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Exclusive: Chris Bryant criticises Tories over support for anti-gay Catholic adoption agencies

Jessica Geen May 1, 2009
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A exclusive

The Openly gay Deputy Leader of the House of Commons, Rhonda MP Chris Bryant, has criticised the Conservative party over a poll which suggested that 71 per cent of Tory candidates for the next election support the right of religious adoption agencies to refuse gay couples.

The survey was produced by a Conservative activist body.

David Cameron agreed with the government in forcing Catholic adoption agencies to consider gay couples but allowed his MPs a free vote.

Speaking exclusively to, Mr Bryant, the Labour MP for Rhondda, said: “Behind David Cameron’s gloss lies the true face of the Conservative grassroots.

“What worries me, as I’ve said in the past, is that if we had a Conservative government the people included in this survey would be Cameron’s backbenchers.

“It’s at times like this that little amendments ebbing away at the rights this Labour government has implemented would come about, and the Conservatives would vote for them.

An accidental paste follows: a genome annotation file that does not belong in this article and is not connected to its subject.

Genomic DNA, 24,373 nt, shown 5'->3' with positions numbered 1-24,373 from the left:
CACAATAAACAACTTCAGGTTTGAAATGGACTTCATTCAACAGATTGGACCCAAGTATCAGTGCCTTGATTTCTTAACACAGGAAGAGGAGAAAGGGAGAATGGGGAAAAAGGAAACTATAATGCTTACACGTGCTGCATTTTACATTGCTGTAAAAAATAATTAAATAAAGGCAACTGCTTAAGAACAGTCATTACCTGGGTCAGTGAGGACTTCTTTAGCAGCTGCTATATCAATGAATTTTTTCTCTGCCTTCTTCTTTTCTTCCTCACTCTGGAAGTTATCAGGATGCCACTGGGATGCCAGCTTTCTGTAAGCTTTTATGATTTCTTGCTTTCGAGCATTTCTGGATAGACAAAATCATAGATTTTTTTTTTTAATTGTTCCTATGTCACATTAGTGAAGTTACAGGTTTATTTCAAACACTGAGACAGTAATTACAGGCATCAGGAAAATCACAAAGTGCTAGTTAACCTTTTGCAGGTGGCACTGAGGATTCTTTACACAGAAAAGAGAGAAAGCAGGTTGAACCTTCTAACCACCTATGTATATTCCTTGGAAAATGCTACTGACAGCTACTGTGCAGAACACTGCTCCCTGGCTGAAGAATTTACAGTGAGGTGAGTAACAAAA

“The right for same-sex couples to adopt and not face any discrimination from agencies with religious ties is an obvious example of something the Conservative Party would want to take away, and this survey shows that a huge majority of wannabe Tory MPs plan on doing just that.

“Voting for these candidates would be voting against equality, while voting Labour ensures a lasting commitment to equality, as you can see in the Equality Bill which was published this week.”

In an interview with Total Politics in February, Mr Cameron spoke of his support for gay rights but added the part still had work to do.

He said: “I stood up in front of a Conservative conference, my first one as leader, and said that marriage was important, and as far as I was concerned it didn’t matter whether it was between a man and a woman, a man and a man or a woman and a woman.

“No other Conservative leader has ever done that. I don’t think any Labour leader has done that. Even since then. The good thing was that they applauded.”

He added: “I totally agree that on some of these issues the Conservative party had some work to do.

“Individually, some of us had some work to do and we needed to do it.

“I am not saying it is done but big progress has been made.”

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